For many students at The University of New Mexico, college is a time for self-discovery and exploration. Many try to find their passion and work to realize the impact they want to make on the world. But, for UNM senior Kyle Stepp, it’s the obstacles he’s faced in his life that have helped him discover his purpose.
“Turn your tragedy into your triumph. Those are the words I try to live by,” said Stepp. “Use your adversity to help others make this world a better place.”
Growing up in an abusive home, Stepp said his parents thought of him as more of a burden than a blessing. He dealt with abuse, bouncing around between homeless and domestic violence shelters and being forced to switch schools 13 times between elementary and middle school. It was a life no child should have to live.
Just before high school Stepp moved to Albuquerque to live with his grandparents, putting his tumultuous past behind him. The Del Norte High freshman finally had the opportunities and the stability he had always wanted and needed.
The school year started out like many others. Stepp had the chance to play varsity sports and lived, what he called, a normal high school life. But, while everything finally seemed to be working out on the outside, something was very wrong on the inside.
What started as a typical game of kickball during P.E., ended up sending Stepp to The University of New Mexico Children’s Hospital. It was there he was told he had stage 4 osteosarcoma, a rare form of cancer.
“I was given a 20 percent chance to live,” said Stepp. “I had stage 4 bone cancer and it had metastasized to my lungs.”
“Every statistic says I shouldn’t be here. I know that I’m here for a reason and a purpose and I don’t want to waste a single moment.” – Kyle Stepp
He admits, a cancer diagnosis of that magnitude is a very scary thing with a lot of unknowns. But, even with the fear that cancer brings, Stepp, who was only 14 at the time, said he had an overwhelmingly positive outlook about the diagnosis.
Over the next three and a half years, he underwent 98 chemotherapy treatments and more than a dozen surgeries, losing his left knee, femur and tibia. The bones were replaced by a steel endoprosthesis.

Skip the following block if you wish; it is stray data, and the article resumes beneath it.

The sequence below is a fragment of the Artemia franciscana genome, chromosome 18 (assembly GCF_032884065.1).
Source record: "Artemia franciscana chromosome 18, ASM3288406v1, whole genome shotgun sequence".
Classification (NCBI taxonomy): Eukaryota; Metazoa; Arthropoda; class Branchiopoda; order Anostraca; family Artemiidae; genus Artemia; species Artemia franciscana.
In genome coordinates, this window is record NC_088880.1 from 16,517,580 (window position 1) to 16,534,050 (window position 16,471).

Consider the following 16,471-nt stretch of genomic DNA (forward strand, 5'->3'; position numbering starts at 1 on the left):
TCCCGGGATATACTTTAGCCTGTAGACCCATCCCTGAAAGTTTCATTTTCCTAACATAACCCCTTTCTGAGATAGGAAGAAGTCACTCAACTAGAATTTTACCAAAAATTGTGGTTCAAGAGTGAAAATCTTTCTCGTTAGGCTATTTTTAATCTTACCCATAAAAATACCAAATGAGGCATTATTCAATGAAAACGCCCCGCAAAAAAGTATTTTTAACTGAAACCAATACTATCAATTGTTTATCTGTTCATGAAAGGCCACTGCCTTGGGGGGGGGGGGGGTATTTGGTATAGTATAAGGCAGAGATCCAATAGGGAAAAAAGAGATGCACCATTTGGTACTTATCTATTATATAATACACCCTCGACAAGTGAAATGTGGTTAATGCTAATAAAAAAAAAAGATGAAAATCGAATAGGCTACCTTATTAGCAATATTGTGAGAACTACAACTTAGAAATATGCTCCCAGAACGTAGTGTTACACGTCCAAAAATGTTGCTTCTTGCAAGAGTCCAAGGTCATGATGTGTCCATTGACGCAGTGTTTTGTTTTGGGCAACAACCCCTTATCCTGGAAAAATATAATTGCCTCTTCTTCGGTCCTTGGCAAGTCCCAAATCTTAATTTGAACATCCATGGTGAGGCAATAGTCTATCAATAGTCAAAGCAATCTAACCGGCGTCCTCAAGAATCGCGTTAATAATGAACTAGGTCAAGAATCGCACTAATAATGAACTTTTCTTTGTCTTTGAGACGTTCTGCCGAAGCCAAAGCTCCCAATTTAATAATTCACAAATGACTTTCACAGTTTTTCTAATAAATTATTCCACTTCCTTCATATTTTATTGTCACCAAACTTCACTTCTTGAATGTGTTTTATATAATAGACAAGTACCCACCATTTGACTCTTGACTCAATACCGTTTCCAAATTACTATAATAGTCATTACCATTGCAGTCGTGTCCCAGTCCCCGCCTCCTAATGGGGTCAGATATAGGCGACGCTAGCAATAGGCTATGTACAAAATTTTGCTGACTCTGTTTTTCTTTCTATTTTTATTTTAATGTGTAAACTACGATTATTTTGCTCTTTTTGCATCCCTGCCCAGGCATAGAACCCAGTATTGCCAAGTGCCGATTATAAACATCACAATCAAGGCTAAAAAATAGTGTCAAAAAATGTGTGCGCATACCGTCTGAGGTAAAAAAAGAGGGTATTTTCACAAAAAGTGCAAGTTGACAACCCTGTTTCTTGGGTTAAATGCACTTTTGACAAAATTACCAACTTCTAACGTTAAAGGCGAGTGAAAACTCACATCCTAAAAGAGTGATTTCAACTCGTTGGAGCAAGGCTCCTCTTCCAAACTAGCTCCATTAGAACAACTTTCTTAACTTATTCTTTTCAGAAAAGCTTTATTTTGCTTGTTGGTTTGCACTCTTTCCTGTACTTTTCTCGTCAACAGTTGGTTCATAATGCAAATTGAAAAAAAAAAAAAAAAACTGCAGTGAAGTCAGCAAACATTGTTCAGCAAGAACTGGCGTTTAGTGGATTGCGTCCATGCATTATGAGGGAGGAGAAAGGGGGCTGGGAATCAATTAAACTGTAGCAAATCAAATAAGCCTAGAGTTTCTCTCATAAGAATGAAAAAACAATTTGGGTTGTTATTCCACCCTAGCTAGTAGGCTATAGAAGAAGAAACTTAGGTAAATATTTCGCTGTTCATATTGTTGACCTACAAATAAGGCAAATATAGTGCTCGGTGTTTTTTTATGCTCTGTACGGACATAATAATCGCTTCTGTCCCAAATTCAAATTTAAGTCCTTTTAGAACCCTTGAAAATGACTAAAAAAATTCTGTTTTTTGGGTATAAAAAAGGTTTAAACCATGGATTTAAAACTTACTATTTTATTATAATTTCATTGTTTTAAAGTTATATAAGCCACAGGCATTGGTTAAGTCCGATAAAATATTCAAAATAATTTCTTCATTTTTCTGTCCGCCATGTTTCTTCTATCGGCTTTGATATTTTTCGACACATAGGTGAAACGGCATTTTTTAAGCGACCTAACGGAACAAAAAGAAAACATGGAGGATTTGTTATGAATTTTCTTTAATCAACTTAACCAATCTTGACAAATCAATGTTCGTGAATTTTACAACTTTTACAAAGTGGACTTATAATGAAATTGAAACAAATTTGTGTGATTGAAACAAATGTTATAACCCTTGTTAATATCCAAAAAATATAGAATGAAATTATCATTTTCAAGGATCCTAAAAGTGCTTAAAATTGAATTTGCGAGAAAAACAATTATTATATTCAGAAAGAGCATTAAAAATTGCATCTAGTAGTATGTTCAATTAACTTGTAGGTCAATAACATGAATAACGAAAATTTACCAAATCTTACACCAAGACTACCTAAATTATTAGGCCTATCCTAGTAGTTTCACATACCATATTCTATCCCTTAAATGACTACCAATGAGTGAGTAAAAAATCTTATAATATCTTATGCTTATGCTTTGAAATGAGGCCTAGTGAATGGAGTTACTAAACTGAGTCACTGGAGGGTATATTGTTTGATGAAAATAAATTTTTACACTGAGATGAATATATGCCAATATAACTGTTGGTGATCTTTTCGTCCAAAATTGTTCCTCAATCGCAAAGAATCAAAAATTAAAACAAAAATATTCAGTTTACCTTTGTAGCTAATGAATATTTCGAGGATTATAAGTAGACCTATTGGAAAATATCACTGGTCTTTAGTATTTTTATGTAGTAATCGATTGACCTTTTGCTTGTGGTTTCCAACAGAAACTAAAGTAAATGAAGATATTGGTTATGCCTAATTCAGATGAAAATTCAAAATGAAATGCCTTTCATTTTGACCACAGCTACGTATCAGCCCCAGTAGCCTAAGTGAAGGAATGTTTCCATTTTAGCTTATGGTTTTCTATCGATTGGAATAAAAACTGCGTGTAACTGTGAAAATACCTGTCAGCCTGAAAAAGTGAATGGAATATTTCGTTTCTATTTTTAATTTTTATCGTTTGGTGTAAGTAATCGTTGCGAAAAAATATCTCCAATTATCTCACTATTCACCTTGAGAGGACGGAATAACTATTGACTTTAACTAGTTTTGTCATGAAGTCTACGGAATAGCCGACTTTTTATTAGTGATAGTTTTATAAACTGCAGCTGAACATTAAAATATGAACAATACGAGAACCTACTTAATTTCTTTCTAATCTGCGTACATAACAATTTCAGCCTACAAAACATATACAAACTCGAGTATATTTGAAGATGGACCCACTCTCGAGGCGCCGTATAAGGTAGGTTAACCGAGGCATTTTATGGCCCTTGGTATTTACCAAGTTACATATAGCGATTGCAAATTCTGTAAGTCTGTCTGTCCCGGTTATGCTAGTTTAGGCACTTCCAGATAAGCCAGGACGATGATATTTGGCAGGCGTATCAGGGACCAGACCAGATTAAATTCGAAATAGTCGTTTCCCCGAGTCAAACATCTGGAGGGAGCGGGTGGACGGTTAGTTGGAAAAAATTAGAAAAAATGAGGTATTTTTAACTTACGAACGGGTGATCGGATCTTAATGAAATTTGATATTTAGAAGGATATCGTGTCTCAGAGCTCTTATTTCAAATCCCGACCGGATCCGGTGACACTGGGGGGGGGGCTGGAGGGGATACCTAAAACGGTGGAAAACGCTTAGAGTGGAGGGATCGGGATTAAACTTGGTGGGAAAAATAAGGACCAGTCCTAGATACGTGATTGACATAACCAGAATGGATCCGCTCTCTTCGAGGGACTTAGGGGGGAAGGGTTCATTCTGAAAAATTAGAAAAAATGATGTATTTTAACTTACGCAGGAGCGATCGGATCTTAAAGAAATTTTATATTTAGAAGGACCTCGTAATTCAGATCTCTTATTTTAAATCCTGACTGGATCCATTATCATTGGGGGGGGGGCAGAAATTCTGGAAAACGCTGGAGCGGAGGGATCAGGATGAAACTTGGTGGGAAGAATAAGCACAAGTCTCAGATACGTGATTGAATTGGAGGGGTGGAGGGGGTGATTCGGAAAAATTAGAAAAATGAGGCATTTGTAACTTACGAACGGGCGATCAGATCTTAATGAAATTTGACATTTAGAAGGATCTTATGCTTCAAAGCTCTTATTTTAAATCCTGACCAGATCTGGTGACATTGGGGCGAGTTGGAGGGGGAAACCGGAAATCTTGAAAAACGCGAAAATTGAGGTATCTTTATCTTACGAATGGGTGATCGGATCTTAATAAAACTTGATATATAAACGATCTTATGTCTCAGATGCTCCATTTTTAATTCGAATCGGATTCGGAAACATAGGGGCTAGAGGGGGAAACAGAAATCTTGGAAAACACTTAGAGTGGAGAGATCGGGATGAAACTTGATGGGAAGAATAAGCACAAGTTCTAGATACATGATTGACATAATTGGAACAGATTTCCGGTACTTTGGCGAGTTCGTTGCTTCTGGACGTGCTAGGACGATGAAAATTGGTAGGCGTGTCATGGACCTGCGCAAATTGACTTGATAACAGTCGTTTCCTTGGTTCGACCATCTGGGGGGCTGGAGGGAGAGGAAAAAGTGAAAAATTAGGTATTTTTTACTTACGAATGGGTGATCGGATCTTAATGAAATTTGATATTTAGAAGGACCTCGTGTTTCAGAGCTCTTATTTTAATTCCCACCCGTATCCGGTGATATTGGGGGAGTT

“Through that journey I found my purpose,” he said. “I healed by being able to visit the other kids. My inspiration came from my friends during our battle together because I believe that no child should ever fight alone and I felt healing through helping others.”
Stepp became a mentor of sorts at the Children’s Hospital. He said doctors would introduce him to new patients to give them a friend they could gain strength from. He became a national spokesperson for the Sunshine Kids Foundation and an ambassador for the Children’s Miracle Network, using his story to encourage others.
“I think there’s a beauty behind being able to look into someone’s eyes and say, I’ve been there and I’m here to help you through this,” he said.
While in treatment, Stepp also became very close with nine other cancer patients who he still calls his best friends. Sadly, none of them are alive today but Stepp uses their memory to inspire and motivate him to succeed.
“I look at every single day as an opportunity to make a difference in the lives of others so I can repay my life,” he said. “Every statistic says I shouldn’t be here. I know that I’m here for a reason and a purpose and I don’t want to waste a single moment.”
“I wanted to make UNM the best place it could be for future Lobos, so they can have an even better college experience than I did,” he said.
Stepp is graduating with a B.A. in Organizational Communication with minors in Integrative Studies for Innovation and Management. After UNM, he’ll move to Indiana to work for the national Alpha Tau Omega Fraternity and continue to support and mentor kids who are struggling.
During this year’s commencement ceremony, Stepp will be giving the keynote address to the Class of 2016. With it, he hopes to inspire his fellow Lobos to turn their passion into their purpose and use every day to make a positive impact in this world, no matter what life has thrown at them.
“You can either get bitter or you can get better, it’s that simple,” he said. “You either take what’s been dealt to you and allow it to make you a better person or you can allow it to tear you down. The choice does not belong to fate; it belongs to you.”